Green Wedgies

Green Wedgies

A proposed POPS for a tower in the path of the Gap park.
Courtesy Starr Whitehouse

While Village people focus their attention on New York University’s expansion plans and doings at the former St. Vincent’s Hospital, the future of the Hudson Square neighborhood just west of Soho is in the midst of major rezoning. The real estate arm of Trinity Church aims to transform at least 21 blocks of post-industrial Manhattan into a live/work/play zone. But critics say the Trinity plan misses a key element: open space.

Though the neighborhood sits just two blocks from Hudson River Park, it’s effectively cut off from it by a UPS distribution center, St. John’s Center’s production studios, and a controversial sanitation garage. With the riverfront park so close and yet so far, various stakeholders are now advancing ideas to eke out more green space wherever they can.

Most of the proposals call for changes to the Trinity plan, which favors taller buildings near their already proposed SHoP Architects–designed towers at 6th Avenue and Canal Street. The Trinity plan would also revamp Duarte Square, a triangle park that fronts the project. The only other accessible green space in the district is Soho Square.

The four-block area currently (left), with proposed Gap park (right).
Courtesy WXY

For the past few months the Hudson Square Connection (HSC) has been brainstorming on streetscape, identity, and infrastructure with a powerhouse collection of firms including Mathews Nielsen, Rogers Marvel, Billings Jackson Design, Arup, and Open. So far HSC has identified the inordinately wide sidewalks as one opportunity for green space and are pushing for more access to Hudson River Park at Spring Street.

Other ideas focus on swapping displaced air rights for green space, an idea triggered by the popular High Line, such as one for a park overlooking the Holland Tunnel.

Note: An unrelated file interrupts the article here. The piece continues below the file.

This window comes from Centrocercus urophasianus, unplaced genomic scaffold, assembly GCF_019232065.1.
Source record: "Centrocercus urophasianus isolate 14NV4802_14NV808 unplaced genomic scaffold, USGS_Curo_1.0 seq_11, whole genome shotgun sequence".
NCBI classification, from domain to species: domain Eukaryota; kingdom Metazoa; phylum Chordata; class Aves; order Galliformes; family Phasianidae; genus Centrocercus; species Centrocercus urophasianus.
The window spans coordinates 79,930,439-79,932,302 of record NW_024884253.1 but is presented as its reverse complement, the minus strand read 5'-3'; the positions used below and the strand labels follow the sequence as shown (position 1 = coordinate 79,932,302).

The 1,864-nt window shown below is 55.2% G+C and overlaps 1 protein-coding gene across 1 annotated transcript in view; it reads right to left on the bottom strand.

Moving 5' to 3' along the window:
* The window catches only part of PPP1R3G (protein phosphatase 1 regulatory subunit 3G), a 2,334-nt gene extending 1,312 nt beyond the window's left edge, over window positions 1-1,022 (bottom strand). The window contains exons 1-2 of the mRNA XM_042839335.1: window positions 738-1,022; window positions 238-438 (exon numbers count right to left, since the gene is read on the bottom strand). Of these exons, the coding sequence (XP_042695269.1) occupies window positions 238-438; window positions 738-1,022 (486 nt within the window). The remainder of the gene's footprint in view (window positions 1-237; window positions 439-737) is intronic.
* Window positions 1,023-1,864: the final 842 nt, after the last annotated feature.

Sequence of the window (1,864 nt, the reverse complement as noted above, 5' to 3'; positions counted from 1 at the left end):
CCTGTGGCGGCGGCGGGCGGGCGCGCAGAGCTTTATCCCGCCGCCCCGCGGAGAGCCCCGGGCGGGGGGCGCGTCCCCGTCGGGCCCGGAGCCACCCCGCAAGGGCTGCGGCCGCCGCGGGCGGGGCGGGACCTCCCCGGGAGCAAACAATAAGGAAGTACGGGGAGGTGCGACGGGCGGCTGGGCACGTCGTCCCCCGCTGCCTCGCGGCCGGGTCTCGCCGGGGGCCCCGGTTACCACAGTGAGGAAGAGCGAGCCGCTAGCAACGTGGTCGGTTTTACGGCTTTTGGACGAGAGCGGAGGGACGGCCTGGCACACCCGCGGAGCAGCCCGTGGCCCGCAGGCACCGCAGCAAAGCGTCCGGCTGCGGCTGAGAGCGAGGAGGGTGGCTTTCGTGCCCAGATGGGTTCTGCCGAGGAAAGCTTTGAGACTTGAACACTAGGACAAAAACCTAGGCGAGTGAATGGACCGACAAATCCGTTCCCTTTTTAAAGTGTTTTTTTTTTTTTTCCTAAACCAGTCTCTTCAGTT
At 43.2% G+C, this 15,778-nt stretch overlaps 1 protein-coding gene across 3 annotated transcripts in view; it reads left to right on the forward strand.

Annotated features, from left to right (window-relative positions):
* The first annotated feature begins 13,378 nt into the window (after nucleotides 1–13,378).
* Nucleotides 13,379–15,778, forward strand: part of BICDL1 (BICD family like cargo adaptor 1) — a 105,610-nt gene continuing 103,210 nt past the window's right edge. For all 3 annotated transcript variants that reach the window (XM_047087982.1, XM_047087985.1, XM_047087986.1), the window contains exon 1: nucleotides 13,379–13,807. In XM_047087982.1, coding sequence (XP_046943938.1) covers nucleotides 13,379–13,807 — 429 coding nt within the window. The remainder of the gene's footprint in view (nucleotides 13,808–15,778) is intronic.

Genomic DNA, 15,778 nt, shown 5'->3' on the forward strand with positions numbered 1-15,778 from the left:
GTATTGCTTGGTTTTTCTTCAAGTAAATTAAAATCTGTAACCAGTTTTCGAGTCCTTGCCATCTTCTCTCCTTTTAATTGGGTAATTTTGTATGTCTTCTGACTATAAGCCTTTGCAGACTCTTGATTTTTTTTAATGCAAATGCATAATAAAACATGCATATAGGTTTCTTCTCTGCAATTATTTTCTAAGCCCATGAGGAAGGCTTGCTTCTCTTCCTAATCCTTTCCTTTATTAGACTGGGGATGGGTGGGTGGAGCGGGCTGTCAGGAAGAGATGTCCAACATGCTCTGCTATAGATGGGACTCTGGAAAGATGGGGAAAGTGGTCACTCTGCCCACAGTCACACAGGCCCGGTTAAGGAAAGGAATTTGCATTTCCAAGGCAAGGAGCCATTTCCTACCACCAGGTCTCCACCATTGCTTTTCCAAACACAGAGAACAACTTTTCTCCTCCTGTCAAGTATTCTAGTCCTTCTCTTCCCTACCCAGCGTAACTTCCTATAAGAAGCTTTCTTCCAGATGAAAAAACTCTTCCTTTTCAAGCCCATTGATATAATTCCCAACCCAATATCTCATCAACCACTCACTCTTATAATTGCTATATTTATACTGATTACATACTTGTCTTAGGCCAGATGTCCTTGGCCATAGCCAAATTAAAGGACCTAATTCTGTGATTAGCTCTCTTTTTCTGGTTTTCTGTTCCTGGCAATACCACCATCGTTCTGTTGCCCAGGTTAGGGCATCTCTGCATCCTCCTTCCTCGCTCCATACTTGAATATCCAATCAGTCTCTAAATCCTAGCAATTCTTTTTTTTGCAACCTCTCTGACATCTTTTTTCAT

Recently a study by WXY Architecture was presented to the community board that would allow air rights for buildings to be sold and distributed throughout the neighborhood so as to encourage interconnected green spaces. Instead of placing privately owned public spaces (POPS) next to the new buildings, the plan encourages building owners to assemble plazas together, in this case a series of midblock parks between Hudson and Varick to be called the Hudson Square Gap. As there are only three major real estate players in the area—Trinity, Edison, and Extell—the plan would seem doable as long as Trinity and Edison adapt the plans they already have for the block.

The proposed Hudson Square Gap runs from Henry to Spring Street, where Edison wants to build a midblock tower effectively plugging the proposed gap. That tower would have its own POPS designed by Starr Whitehouse facing Dominick Street, a design dependent on the Port Authority allowing it to encompass an adjoining parking lot that sits above the Holland Tunnel’s entrance and cannot be built upon.

But all roads lead to Trinity, who owns six million square feet and holds the ULURP application. Their plan carries the most weight unless City Planning can be encouraged to think otherwise.